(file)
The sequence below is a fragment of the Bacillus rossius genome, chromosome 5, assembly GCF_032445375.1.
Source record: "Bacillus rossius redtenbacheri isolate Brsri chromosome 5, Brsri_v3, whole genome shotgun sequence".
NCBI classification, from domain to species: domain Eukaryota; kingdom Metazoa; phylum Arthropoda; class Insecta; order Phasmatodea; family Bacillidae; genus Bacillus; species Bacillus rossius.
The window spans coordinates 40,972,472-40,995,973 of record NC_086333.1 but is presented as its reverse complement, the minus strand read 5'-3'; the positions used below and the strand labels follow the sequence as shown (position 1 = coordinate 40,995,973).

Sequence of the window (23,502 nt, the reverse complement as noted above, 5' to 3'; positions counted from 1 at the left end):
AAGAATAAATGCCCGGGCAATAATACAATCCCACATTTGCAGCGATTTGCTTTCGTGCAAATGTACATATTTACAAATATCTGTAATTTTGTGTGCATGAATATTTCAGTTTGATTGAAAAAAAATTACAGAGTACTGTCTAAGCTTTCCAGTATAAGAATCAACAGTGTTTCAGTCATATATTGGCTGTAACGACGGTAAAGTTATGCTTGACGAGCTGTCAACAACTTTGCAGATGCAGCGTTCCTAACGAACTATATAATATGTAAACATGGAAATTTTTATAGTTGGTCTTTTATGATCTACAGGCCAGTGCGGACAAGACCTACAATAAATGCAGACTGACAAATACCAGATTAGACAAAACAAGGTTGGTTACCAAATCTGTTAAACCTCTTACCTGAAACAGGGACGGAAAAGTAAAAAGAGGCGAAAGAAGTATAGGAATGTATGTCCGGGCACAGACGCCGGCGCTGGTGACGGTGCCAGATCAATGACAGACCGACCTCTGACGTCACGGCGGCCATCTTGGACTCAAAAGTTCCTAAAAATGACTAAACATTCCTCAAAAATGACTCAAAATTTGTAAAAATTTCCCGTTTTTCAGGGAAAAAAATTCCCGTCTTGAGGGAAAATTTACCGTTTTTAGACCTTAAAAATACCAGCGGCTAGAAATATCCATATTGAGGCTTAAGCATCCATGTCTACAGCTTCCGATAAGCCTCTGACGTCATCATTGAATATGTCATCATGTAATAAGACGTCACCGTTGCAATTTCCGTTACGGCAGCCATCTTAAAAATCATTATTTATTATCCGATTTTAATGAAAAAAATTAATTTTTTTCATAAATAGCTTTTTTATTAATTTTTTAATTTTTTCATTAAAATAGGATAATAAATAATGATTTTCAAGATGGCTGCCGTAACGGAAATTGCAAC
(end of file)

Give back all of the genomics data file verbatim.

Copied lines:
The sequence below is a fragment of the Bacillus rossius genome, chromosome 5, assembly GCF_032445375.1.
Source record: "Bacillus rossius redtenbacheri isolate Brsri chromosome 5, Brsri_v3, whole genome shotgun sequence".
NCBI classification, from domain to species: domain Eukaryota; kingdom Metazoa; phylum Arthropoda; class Insecta; order Phasmatodea; family Bacillidae; genus Bacillus; species Bacillus rossius.
The window spans coordinates 40,972,472-40,995,973 of record NC_086333.1 but is presented as its reverse complement, the minus strand read 5'-3'; the positions used below and the strand labels follow the sequence as shown (position 1 = coordinate 40,995,973).

Sequence of the window (23,502 nt, the reverse complement as noted above, 5' to 3'; positions counted from 1 at the left end):
AAGAATAAATGCCCGGGCAATAATACAATCCCACATTTGCAGCGATTTGCTTTCGTGCAAATGTACATATTTACAAATATCTGTAATTTTGTGTGCATGAATATTTCAGTTTGATTGAAAAAAAATTACAGAGTACTGTCTAAGCTTTCCAGTATAAGAATCAACAGTGTTTCAGTCATATATTGGCTGTAACGACGGTAAAGTTATGCTTGACGAGCTGTCAACAACTTTGCAGATGCAGCGTTCCTAACGAACTATATAATATGTAAACATGGAAATTTTTATAGTTGGTCTTTTATGATCTACAGGCCAGTGCGGACAAGACCTACAATAAATGCAGACTGACAAATACCAGATTAGACAAAACAAGGTTGGTTACCAAATCTGTTAAACCTCTTACCTGAAACAGGGACGGAAAAGTAAAAAGAGGCGAAAGAAGTATAGGAATGTATGTCCGGGCACAGACGCCGGCGCTGGTGACGGTGCCAGATCAATGACAGACCGACCTCTGACGTCACGGCGGCCATCTTGGACTCAAAAGTTCCTAAAAATGACTAAACATTCCTCAAAAATGACTCAAAATTTGTAAAAATTTCCCGTTTTTCAGGGAAAAAAATTCCCGTCTTGAGGGAAAATTTACCGTTTTTAGACCTTAAAAATACCAGCGGCTAGAAATATCCATATTGAGGCTTAAGCATCCATGTCTACAGCTTCCGATAAGCCTCTGACGTCATCATTGAATATGTCATCATGTAATAAGACGTCACCGTTGCAATTTCCGTTACGGCAGCCATCTTAAAAATCATTATTTATTATCCGATTTTAATGAAAAAAATTAATTTTTTTCATAAATAGCTTTTTTATTAATTTTTTAATTTTTTCATTAAAATAGGATAATAAATAATGATTTTCAAGATGGCTGCCGTAACGGAAATTGCAAC